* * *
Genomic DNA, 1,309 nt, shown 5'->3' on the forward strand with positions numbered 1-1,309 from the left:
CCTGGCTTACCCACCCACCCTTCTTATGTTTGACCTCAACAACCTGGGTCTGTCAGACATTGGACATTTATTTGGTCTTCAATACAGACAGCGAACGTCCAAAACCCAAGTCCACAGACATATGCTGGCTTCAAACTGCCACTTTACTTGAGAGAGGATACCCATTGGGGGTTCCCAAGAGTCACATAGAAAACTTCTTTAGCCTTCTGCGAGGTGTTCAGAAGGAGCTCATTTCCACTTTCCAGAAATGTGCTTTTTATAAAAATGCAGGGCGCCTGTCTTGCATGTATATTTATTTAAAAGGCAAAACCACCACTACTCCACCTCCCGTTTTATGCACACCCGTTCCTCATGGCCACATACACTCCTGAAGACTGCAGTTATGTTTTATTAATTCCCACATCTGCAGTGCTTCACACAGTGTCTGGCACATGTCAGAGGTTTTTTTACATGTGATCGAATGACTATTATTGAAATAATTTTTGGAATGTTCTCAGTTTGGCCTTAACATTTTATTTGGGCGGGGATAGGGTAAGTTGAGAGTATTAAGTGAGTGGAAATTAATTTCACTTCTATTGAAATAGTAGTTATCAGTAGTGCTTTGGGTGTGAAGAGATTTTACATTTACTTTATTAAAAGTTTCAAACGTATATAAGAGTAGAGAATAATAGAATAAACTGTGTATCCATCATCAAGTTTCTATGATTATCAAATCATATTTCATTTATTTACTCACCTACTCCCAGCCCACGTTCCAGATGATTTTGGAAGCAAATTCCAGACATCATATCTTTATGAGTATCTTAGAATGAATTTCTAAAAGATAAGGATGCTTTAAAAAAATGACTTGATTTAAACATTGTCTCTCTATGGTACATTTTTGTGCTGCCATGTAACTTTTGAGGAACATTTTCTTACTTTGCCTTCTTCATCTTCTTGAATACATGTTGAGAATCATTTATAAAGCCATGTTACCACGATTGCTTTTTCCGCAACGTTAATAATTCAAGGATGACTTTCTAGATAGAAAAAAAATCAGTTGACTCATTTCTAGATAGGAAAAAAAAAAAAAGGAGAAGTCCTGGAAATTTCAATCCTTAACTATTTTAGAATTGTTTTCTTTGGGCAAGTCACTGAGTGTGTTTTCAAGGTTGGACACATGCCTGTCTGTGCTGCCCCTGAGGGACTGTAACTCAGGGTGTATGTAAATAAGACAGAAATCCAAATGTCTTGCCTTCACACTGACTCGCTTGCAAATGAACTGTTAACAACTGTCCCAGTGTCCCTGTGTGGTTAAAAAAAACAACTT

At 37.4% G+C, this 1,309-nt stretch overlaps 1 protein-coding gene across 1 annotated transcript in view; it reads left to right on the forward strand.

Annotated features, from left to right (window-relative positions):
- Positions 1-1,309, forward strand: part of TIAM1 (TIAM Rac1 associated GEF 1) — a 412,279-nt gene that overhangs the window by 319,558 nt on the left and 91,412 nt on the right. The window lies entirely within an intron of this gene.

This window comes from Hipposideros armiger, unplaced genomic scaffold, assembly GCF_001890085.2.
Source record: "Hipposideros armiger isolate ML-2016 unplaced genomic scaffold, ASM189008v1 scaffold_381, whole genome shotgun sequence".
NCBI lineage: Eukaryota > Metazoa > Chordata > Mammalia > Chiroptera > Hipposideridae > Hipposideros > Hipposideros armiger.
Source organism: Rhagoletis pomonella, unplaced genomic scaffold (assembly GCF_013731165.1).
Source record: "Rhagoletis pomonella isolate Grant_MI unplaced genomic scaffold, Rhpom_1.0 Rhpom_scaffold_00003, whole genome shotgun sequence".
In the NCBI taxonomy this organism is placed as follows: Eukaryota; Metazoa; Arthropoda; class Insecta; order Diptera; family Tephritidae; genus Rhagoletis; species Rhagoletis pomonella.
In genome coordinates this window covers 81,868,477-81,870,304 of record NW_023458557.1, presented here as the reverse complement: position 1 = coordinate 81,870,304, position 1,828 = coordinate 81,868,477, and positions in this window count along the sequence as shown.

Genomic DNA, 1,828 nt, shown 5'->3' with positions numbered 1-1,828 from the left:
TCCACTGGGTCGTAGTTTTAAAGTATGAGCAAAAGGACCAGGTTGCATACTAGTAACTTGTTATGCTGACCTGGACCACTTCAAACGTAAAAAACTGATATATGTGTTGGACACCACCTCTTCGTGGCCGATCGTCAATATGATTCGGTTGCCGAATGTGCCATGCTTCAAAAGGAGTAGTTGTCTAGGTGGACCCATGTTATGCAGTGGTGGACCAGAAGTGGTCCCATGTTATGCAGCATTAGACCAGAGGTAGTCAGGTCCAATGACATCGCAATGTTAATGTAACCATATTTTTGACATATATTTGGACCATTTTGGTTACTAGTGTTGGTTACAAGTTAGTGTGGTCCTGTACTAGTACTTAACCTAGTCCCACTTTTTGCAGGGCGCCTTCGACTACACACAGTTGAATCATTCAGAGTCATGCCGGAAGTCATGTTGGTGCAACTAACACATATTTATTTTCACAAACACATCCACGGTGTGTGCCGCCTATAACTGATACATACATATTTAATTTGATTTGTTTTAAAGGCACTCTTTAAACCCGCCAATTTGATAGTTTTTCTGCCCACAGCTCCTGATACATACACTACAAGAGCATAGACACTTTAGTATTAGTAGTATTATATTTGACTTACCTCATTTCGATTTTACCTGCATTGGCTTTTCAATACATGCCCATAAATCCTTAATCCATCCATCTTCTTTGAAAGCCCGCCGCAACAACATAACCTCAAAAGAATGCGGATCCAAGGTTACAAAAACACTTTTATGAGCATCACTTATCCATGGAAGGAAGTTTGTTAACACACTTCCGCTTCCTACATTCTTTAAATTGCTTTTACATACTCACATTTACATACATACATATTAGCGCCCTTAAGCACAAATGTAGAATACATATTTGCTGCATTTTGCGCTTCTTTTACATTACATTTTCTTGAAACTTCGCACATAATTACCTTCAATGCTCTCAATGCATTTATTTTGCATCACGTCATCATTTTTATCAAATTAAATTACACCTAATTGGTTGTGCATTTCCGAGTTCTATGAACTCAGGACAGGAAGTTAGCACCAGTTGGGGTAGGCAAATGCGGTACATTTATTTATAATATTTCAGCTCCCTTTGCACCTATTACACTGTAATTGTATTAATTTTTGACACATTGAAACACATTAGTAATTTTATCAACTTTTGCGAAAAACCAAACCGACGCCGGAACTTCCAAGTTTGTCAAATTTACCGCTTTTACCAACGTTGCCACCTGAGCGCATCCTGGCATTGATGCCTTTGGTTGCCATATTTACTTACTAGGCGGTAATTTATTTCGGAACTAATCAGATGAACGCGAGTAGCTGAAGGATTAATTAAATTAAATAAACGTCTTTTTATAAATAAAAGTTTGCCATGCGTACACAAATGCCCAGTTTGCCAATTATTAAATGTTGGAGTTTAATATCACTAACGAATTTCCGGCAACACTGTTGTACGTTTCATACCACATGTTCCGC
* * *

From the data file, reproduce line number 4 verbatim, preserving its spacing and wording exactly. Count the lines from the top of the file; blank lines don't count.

Annotated features, from left to right (window-relative positions):